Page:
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M.R. Mindt, M.T. Ashford, D. Zhu, H. Cham, A. Aaronson, C. Conti, X. Deng, R. Alaniz, J. Sorce, C. Cypress, P. Griffin, D. Flenniken, M. Camacho, J. Fockler, D. Truran, R.S. Mackin, C. Hill, M.W. Weiner, D. Byrd, R.W. Turner II, R.L. Nosheny

J Prev Alz Dis 2023;4(10):847-856

BACKGROUND: Although Black/African American older adults bear significant inequities in prevalence, incidence, and outcomes of Alzheimer’s disease and related dementias, they are profoundly under-included in Alzheimer’s Disease research. Community-Engaged Research (e.g., equitable community/science partnerships) is an evidence-based approach for improving engagement of underrepresented populations into Alzheimer’s Disease research, but has lacked scalability to the national level. As internet use among older adults from underrepresented populations continues to grow, internet-based research shows promise as a feasible, valid approach to engagement and longitudinal assessment. The Community Engaged Digital Alzheimer’s Research (CEDAR) study utilizes a community-engaged research approach to increase the engagement and research participation of Black/African American adults in the Brain Health Registry (BHR) and Alzheimer Disease clinical research. OBJECTIVES: To describe the methods and evaluate the feasibility of the CEDAR culturally-informed digital platform within BHR. DESIGN: All Black/African American participants in BHR were invited to enroll in CEDAR and to consider serving on a newly convened Community-Scientific Partnership Board to guide the study. The community board guided the development a culturally-informed cadre of engagement materials and strategies to increase research participation. Engagement strategies included incentives for study task completion, culturally-informed communications (e.g., landing page, emails and social media), resources about brain health, and video and written testimonials by CEDAR participants. SETTING: BHR, an Internet-based registry and cohort. PARTICIPANTS: BHR participants self-identifying as Black/African American were invited to enroll. All participants who signed an online informed consent document were enrolled. MEASUREMENTS: We report the number of participants invited, enrolled, completed tasks, and volunteered to join the community board. We compared the demographics, cognitive profile, and baseline BHR task completion rates between CEDAR participants and all those invited to join the study. RESULTS: Of 3738 invited, 349 (9.34%) enrolled in CEDAR. 134 (37% of CEDAR participants) volunteered to join the community board, of which 19 were selected for the community board. Compared to those invited, the CEDAR cohort had a higher percentage of female participants (84.5%) and a lower percentage of participants who identify as belonging to more than one ethnocultural group (21.8%). Compared to those did not enroll in CEDAR, those enrolled in CEDAR had a higher percentage of participants completing all BHR tasks (22%) and a higher percentage of participants completing at least one cognitive test (76%). Those enrolled in CEDAR also had a higher percentage of participants having an enrolled study partner (18%). CONCLUSIONS: A culturally-informed Community-Engaged Research approach, including a remotely-convened community board, to engagement of Black/African American participants in an online research registry is feasible. This approach can be adapted for use in various clinical studies and other settings. Future studies will evaluate the effectiveness of the engagement strategies.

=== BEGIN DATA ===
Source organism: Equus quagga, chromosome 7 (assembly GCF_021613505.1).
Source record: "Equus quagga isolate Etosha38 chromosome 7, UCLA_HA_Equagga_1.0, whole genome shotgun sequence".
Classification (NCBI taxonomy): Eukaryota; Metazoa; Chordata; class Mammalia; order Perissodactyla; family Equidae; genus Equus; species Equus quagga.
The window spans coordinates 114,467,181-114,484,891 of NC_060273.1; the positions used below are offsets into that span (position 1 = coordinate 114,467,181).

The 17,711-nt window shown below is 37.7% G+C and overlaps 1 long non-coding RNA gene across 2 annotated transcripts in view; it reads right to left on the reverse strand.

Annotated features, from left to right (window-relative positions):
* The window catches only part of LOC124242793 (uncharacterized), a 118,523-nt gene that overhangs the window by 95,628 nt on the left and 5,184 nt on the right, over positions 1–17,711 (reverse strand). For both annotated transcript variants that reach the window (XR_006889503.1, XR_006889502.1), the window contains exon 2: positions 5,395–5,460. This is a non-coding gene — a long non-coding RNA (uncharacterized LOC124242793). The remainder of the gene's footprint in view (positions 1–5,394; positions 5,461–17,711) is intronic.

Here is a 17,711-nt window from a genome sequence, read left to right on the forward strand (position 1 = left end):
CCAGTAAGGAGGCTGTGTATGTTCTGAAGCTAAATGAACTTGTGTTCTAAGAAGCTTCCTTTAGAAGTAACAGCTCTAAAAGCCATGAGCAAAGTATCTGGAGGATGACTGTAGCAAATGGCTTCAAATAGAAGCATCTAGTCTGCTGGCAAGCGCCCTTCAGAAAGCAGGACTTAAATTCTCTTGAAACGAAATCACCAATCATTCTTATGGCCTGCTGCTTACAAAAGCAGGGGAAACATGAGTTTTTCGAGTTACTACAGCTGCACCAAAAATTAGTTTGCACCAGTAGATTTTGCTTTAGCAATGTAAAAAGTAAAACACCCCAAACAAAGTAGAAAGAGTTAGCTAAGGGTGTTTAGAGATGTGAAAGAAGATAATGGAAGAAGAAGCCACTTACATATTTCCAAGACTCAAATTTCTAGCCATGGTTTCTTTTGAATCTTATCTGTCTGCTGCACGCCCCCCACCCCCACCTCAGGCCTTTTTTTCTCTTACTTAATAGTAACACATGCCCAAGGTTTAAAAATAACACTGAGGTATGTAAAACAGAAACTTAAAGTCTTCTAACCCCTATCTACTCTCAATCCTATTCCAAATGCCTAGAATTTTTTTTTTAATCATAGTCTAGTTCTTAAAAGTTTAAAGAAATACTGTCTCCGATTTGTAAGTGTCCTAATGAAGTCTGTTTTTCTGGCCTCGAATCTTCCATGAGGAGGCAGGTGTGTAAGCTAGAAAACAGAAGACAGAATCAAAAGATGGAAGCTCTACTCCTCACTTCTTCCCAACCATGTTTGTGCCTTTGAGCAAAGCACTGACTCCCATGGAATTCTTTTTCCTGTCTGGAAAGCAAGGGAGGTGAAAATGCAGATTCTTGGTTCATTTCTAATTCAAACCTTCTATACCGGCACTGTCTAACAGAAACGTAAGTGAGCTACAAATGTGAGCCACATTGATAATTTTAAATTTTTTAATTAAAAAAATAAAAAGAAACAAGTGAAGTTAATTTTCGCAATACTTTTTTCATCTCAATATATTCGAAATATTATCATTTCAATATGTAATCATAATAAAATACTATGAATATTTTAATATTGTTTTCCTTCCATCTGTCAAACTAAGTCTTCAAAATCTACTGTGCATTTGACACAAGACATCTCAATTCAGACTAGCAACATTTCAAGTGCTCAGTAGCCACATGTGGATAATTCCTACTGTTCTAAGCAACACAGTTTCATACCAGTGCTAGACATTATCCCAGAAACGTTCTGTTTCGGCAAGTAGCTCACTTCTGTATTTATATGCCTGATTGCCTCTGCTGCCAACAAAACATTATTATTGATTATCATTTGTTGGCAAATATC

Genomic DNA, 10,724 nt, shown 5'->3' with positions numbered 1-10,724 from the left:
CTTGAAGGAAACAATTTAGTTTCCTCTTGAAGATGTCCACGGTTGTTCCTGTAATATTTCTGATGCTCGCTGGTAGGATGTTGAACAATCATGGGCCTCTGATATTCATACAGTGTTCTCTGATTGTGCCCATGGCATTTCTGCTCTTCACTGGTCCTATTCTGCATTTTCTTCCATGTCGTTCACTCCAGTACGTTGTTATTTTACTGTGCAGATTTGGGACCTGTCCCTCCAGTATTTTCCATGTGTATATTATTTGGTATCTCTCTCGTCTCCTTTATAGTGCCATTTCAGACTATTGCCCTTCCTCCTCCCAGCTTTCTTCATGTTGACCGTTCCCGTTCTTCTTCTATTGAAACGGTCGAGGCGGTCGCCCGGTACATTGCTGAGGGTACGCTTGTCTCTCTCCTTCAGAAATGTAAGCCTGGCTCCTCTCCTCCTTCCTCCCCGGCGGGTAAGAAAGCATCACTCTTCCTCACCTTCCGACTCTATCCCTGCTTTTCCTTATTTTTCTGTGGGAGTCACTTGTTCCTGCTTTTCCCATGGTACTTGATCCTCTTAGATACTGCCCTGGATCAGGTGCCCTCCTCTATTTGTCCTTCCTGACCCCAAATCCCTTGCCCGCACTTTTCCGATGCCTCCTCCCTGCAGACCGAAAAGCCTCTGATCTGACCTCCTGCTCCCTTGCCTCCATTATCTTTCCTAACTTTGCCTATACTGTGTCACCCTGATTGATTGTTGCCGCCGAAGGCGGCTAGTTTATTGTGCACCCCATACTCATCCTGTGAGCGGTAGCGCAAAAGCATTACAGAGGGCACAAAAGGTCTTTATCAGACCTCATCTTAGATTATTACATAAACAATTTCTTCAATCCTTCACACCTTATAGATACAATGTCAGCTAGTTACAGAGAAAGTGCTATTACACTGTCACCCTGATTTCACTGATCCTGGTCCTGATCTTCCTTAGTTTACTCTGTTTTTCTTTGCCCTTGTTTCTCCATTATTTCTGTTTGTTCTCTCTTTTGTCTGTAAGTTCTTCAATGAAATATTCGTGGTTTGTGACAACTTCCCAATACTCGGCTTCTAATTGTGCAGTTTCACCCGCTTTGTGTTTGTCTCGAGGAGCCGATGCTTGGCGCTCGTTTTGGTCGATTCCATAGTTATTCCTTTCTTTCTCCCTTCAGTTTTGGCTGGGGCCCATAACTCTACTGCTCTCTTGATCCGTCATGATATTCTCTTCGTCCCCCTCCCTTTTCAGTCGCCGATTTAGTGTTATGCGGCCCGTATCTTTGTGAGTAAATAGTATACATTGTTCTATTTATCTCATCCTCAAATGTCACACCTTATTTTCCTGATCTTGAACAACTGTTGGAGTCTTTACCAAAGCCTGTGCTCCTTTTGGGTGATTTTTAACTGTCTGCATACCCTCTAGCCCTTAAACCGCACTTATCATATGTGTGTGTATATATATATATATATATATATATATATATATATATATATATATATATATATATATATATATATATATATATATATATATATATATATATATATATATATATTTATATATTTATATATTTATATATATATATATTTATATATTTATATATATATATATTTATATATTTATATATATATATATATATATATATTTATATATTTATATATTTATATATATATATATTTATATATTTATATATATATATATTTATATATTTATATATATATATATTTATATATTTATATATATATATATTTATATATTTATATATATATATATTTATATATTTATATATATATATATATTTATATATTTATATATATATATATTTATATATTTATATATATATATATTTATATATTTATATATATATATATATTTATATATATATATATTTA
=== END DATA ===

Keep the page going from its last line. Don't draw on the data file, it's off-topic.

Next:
M.R. Mindt ; M.T. Ashford ; D. Zhu ; H. Cham ; A. Aaronson ; C. Conti ; X. Deng ; R. Alaniz ; J. Sorce ; C. Cypress ; P. Griffin ; D. Flenniken ; M. Camacho ; J. Fockler ; D. Truran ; R.S. Mackin ; C. Hill ; M.W. Weiner ; D. Byrd ; R.W. Turner II ; R.L. Nosheny ; (2023): The Community Engaged Digital Alzheimer’s Research (CEDAR) Study: A Digital Intervention to Increase Research Participation of Black American Participants in the Brain Health Registry. The Journal of Prevention of Alzheimer’s Disease (JPAD).


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